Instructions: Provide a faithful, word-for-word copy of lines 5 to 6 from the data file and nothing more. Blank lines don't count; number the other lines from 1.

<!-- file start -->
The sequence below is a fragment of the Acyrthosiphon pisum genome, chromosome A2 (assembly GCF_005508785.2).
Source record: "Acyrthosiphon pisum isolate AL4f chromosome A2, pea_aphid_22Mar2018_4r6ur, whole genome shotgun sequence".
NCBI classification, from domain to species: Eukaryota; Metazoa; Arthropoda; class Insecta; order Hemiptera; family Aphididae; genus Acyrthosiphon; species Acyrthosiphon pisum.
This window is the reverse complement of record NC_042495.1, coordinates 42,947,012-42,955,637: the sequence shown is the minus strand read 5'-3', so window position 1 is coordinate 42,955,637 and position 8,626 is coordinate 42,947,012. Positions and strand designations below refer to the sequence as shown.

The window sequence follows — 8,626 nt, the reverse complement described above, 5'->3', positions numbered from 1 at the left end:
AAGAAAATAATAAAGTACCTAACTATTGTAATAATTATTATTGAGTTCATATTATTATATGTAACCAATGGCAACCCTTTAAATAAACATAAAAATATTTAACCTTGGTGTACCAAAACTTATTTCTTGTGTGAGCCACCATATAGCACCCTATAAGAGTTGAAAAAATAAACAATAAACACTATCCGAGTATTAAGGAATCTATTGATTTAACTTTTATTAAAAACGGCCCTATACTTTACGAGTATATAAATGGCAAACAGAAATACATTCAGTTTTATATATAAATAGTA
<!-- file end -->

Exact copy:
The window sequence follows — 8,626 nt, the reverse complement described above, 5'->3', positions numbered from 1 at the left end:
AAGAAAATAATAAAGTACCTAACTATTGTAATAATTATTATTGAGTTCATATTATTATATGTAACCAATGGCAACCCTTTAAATAAACATAAAAATATTTAACCTTGGTGTACCAAAACTTATTTCTTGTGTGAGCCACCATATAGCACCCTATAAGAGTTGAAAAAATAAACAATAAACACTATCCGAGTATTAAGGAATCTATTGATTTAACTTTTATTAAAAACGGCCCTATACTTTACGAGTATATAAATGGCAAACAGAAATACATTCAGTTTTATATATAAATAGTA